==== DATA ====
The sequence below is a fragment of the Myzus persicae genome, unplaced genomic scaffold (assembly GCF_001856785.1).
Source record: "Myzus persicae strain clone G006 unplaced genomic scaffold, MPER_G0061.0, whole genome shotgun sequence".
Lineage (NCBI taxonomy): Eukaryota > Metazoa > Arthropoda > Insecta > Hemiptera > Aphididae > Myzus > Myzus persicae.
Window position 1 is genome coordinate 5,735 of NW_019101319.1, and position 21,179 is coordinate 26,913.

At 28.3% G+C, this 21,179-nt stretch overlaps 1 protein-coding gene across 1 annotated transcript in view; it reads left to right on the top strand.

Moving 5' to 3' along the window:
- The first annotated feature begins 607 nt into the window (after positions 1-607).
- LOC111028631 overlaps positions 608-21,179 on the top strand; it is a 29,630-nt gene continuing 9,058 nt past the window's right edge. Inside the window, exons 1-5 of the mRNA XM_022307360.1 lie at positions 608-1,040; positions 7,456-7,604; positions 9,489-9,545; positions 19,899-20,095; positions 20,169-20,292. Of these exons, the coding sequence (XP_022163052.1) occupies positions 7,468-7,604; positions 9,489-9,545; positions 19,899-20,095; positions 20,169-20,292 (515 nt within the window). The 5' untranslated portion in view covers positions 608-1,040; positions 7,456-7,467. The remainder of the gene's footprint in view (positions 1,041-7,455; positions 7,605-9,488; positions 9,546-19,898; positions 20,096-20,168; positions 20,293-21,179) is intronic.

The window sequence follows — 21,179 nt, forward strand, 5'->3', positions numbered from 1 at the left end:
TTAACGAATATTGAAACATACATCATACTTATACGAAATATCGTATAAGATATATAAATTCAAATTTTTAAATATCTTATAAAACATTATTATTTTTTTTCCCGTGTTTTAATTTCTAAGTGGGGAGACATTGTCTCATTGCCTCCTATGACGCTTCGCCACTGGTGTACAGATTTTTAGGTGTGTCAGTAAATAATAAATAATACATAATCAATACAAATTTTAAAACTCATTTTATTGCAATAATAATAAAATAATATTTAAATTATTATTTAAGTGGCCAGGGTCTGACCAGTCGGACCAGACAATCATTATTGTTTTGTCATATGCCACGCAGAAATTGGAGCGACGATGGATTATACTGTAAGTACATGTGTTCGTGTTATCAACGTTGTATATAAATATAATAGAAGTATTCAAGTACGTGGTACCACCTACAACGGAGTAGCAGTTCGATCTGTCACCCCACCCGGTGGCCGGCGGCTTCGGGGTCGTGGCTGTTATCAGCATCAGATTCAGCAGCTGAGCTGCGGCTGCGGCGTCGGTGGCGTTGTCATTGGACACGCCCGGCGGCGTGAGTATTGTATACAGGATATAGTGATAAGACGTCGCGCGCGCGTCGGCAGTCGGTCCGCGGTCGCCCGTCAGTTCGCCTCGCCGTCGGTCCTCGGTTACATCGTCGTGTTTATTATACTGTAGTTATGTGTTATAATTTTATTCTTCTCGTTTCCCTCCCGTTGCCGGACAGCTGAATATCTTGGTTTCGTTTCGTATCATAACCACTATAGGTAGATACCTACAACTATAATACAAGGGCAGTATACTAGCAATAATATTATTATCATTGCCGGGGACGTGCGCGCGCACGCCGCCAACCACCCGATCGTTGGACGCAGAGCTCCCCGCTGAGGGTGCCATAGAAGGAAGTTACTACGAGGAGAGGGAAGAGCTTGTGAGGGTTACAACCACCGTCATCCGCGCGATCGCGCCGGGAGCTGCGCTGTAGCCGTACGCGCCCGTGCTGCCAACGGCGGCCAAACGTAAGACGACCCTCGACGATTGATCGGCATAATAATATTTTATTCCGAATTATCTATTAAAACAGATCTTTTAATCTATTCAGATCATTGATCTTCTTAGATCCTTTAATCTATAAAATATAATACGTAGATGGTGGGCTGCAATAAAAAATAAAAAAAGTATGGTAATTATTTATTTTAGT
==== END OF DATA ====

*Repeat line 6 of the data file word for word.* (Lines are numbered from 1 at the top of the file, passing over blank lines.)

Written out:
Moving 5' to 3' along the window: